But I call God as witness to my soul, that to spare you I came no more to Corinth.  Not that we lord it over your faith, but are workers with you for your joy; for in your faith you are standing firm.[3]

This statement deserves careful examination in light of the present emphasis on accountability.  The text in Philippians sheds light on Paul’s attitude toward the Corinthian church and its relationship to his leadership.  The key term in Philippians 2:12 is “presence.”[4]  This term is found twenty-four times in the Greek New Testament.  Of those, eighteen occurrences refer to the return of Christ to the earth.  The remaining seven, which do not refer to Christ’s return, are found only in Paul’s writings.  Careful examination of the context of each occurrence of “presence” demonstrates that the term means far more than merely being physically present.  The emphasis is on the relationship of the one present toward others and the effect of this physical presence upon them.

For instance, Paul referred to the coming of Fortunatas, Achaicus[5], and Titus.[6]  In each of these instances, it was the joy and comfort because of their coming and presence with him to which Paul is referring, not their physical presence alone.  When referring to the coming of our Lord, the term is of tremendous theological importance.  His coming is going to effect a change in world events like the presence of no other man in all of human history.  In every verse where “coming” occurs regarding Christ, this emphasis can and must be observed in order to gain the full impact of what the writer is saying.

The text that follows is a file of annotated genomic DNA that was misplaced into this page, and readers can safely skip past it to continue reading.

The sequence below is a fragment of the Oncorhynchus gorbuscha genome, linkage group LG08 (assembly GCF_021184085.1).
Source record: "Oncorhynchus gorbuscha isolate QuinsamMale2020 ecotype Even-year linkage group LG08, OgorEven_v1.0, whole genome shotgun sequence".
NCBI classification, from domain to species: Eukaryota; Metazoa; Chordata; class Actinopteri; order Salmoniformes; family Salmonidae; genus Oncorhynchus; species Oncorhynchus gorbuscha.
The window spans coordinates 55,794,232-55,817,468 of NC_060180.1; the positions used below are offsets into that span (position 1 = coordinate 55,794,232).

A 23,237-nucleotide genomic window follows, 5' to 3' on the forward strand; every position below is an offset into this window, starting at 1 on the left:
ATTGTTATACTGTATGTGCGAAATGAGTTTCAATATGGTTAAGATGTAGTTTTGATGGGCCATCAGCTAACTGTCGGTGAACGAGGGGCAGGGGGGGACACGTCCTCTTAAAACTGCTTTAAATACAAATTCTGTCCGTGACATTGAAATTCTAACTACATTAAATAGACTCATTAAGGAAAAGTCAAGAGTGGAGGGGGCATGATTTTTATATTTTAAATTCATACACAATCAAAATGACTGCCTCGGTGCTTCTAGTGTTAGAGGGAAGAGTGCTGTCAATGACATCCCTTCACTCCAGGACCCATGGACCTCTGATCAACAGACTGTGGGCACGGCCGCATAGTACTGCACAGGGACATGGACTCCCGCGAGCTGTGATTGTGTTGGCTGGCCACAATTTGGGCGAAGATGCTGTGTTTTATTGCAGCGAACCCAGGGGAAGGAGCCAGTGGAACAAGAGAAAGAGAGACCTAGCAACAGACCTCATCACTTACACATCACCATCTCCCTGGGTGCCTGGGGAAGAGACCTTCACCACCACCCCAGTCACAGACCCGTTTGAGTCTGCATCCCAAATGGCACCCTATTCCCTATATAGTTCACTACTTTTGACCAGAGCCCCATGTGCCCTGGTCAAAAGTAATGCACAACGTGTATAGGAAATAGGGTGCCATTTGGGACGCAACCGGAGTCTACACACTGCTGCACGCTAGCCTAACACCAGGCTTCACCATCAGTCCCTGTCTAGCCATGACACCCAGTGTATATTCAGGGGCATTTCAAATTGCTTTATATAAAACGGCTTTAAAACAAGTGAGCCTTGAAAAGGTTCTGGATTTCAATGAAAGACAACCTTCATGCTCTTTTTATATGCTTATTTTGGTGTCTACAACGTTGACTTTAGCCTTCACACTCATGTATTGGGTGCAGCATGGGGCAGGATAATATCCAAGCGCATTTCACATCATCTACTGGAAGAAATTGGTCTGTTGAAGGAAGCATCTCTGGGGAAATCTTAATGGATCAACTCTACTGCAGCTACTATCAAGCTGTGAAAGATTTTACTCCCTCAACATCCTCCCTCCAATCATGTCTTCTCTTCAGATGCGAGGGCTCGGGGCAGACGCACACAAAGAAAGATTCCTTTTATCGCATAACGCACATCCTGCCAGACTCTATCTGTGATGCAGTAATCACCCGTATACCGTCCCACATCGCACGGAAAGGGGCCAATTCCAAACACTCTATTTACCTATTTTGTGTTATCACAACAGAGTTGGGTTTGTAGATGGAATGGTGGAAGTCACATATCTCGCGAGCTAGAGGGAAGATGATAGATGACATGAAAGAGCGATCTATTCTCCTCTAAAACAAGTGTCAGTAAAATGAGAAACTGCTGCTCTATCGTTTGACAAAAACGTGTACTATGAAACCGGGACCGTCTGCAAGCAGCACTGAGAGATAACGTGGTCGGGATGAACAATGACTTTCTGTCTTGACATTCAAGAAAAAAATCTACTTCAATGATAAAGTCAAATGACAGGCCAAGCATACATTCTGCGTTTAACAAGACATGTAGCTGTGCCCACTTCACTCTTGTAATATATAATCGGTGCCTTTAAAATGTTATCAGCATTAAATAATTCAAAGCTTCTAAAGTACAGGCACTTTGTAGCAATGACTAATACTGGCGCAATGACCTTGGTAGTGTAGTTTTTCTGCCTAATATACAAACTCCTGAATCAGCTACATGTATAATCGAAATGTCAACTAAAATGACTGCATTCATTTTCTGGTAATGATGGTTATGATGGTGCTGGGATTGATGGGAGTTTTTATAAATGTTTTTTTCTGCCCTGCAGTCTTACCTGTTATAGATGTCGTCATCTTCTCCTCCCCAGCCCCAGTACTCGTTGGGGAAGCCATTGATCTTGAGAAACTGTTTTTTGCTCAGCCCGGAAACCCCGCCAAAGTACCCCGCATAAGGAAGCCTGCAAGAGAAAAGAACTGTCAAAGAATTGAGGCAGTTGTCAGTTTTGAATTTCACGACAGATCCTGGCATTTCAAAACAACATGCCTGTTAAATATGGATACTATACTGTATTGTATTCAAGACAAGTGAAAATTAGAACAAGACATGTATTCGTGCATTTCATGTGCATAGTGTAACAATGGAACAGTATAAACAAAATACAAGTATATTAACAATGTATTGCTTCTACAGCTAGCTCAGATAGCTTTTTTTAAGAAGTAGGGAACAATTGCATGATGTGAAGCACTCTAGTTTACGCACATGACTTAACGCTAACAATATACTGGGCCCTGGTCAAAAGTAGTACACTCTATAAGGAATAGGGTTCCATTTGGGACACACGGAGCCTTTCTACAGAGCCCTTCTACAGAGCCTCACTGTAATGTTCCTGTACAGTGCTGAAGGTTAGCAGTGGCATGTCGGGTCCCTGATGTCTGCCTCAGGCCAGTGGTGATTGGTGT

When using the term other than of the coming of Christ, Paul is drawing out for the reader a connotation often lost in the English translations.  This is especially true in Philippians 2:12. In fact, to emphasize his meaning, Paul uses a play on words in Greek when he writes, “not in my presence (parousia) only,  but now much more in my absence (apousia).”  To Paul, what was important was not simply a proper response on the part of the Philippian believers, but that this proper response should ultimately be to God and not to him.

Every parent understands this principle when raising children.  It is important for the child to obey, not only when mom and dad are present but when mom and dad are absent.  The proof of successful discipline is when children obey when their parents are absent.  For Christian parents, it is an indication that the child understands that he or she is accountable to God and not to the parents only.

It is at this point that we begin to see the danger of the present emphasis on accountability.  When we live only to give an account to men and fail to recognize our obligation to give an account to God, we place men in the place of God and hinder the work of God in our hearts.

Someone might object and rhetorically ask, “Well it is not wrong to help an individual develop the discipline of obedience, is it?”  Expressed in those terms, it is hard to refute, and I am not seeking to do so in this article.  However, unless clear teaching and careful guidance are provided, the individual will develop the habit of obeying only when he or she knows accountability to another person other than God will be required.